Psychological investigations of educational explorations with technology: Understanding what makes a ‘good innovation’
Richard Eugene Ferdig, Michigan State University, United States
Michigan State University . Awarded
In this study, I set out to answer the question, “What makes a good technological innovation?”—an important mandate for our young field of educational technology. Drawing on an exploration of an innovation entitled, ‘Got Milk?’, as well as an in-depth literature review, I establish that a good innovation is one that consists of three “P's”: pedagogy, people, and performance. I argue that this deep psychological approach helps us establish a more multi-layered and complete understanding of the impact of technology innovations.
In working to establish this model of a good innovation, and thus to learn more about the participants working with the innovation, I adapted an interview protocol from Dan McAdams (McAdams, 1995) that leads a person through the telling of their story. This narrative approach, initially used as a methodology to understand educational technology implementation, was used by the teachers and students to further develop their teliographies regarding life, teaching, and teaching with technology.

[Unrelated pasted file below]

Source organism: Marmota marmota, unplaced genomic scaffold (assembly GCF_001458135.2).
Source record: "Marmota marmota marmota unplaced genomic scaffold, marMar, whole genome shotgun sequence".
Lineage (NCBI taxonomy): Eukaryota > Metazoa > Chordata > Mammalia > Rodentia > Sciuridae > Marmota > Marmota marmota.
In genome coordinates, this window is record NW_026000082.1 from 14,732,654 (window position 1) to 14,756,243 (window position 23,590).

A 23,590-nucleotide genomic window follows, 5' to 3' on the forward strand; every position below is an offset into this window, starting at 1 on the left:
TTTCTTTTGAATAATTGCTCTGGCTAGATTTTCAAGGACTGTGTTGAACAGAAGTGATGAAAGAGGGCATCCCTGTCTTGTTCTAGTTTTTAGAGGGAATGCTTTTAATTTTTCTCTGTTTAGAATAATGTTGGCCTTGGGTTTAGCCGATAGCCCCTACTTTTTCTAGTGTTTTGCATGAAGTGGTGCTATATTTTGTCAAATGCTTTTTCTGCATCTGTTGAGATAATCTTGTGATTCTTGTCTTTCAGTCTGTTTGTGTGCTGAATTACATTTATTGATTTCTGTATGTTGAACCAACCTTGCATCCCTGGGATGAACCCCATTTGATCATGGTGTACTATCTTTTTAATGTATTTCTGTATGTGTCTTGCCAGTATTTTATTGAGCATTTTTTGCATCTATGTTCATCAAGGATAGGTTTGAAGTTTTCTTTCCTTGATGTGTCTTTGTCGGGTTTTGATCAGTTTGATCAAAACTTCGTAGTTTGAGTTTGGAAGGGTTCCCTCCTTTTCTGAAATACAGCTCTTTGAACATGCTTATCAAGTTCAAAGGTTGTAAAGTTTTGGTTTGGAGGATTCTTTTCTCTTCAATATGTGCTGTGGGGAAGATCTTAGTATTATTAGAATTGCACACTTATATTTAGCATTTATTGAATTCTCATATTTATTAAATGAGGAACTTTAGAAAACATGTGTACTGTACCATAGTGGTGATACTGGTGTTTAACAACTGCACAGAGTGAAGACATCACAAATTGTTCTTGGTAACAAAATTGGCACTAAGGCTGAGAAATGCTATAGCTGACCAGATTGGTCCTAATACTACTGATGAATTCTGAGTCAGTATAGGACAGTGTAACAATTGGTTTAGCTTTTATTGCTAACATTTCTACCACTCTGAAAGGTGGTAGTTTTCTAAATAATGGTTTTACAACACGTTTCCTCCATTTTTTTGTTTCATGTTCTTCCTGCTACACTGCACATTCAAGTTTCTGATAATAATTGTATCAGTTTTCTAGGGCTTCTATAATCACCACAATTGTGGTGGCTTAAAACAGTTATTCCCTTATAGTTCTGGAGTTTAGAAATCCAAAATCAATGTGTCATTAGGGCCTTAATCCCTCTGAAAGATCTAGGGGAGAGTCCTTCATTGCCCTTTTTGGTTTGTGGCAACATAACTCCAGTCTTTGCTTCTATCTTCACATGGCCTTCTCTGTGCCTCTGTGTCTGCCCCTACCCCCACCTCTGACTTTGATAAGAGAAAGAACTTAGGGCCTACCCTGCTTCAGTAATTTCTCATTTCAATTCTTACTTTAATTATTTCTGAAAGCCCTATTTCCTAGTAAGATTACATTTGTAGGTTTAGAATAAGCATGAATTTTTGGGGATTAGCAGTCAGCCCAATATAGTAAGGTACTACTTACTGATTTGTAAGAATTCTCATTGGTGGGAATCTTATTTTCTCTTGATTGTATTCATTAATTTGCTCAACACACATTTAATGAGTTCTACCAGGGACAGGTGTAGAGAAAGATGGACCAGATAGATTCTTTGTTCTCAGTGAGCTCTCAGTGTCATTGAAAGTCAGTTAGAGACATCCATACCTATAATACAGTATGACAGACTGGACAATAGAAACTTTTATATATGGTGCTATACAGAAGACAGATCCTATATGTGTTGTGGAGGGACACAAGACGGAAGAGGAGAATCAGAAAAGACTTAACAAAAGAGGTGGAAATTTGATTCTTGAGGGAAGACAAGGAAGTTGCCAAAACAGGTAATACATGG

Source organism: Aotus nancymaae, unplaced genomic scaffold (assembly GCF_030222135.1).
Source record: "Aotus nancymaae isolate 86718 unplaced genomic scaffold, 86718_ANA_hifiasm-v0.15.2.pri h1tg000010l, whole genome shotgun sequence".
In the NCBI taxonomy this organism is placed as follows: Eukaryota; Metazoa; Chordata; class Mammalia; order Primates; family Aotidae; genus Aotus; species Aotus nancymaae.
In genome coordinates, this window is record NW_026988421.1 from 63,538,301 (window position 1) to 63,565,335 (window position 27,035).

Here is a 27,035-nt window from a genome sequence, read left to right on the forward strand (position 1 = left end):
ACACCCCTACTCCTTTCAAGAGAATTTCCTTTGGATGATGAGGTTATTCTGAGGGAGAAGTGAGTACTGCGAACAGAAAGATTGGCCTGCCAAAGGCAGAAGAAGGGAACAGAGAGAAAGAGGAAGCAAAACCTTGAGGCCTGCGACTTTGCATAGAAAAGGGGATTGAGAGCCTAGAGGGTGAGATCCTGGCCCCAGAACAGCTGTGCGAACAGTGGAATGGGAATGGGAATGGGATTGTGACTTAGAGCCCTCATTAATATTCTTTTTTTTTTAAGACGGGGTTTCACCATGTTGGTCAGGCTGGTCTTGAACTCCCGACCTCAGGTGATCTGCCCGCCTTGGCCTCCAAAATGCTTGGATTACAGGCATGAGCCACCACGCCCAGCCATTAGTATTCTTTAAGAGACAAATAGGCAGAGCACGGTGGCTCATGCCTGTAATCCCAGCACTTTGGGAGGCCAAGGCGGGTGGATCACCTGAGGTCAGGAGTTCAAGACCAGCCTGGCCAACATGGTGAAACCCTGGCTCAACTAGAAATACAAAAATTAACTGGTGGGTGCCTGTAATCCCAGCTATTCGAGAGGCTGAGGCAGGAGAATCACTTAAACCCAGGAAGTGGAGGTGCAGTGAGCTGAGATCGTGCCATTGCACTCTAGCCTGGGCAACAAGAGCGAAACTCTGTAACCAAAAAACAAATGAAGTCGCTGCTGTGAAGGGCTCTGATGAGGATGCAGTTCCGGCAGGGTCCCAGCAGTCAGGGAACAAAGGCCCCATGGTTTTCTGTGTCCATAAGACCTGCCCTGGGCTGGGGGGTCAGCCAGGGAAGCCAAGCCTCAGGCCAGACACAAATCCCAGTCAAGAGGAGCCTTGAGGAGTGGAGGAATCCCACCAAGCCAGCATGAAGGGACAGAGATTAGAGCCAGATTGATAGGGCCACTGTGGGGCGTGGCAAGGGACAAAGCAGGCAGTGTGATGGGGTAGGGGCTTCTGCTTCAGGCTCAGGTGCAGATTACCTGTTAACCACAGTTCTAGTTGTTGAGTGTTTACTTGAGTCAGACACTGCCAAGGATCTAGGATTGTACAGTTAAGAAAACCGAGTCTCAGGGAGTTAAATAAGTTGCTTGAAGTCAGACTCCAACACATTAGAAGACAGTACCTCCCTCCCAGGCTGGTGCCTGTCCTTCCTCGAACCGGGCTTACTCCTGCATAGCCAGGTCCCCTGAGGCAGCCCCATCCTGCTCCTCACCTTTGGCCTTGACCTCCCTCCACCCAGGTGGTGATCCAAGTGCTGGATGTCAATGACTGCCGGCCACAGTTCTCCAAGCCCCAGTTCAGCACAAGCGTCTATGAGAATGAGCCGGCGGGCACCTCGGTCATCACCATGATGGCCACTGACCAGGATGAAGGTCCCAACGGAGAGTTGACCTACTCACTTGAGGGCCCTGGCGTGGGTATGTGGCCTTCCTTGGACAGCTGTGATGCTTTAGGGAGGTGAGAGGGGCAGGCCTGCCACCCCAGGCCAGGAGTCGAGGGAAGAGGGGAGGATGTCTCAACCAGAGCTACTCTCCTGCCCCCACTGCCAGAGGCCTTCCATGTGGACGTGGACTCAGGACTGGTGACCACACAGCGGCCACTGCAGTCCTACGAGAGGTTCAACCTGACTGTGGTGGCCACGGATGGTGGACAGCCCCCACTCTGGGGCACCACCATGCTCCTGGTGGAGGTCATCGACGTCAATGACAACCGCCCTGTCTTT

Understanding the elements of a good innovation is an important task for our young field. It allows us to revisit what we already know, ground what we are currently working on, and guide our future endeavors. The unintended outcome of the positive use of the narrative methodology is also important as it offers the potential for a new approach to teaching teachers about technology. Implications for both of these points are drawn for teachers, developers, and teacher educators.
Ferdig, R.E. Psychological investigations of educational explorations with technology: Understanding what makes a ‘good innovation’. Ph.D. thesis, Michigan State University.
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Cited ByView References & Citations Map
Cohorts, e-learning, and technology integration: Technology diffusion in three pre-service literacy classrooms
Richard Ferdig & Grace Haltiwanger, University of Florida College of Education, United States
Society for Information Technology & Teacher Education International Conference 2003 (2003) pp. 953–956
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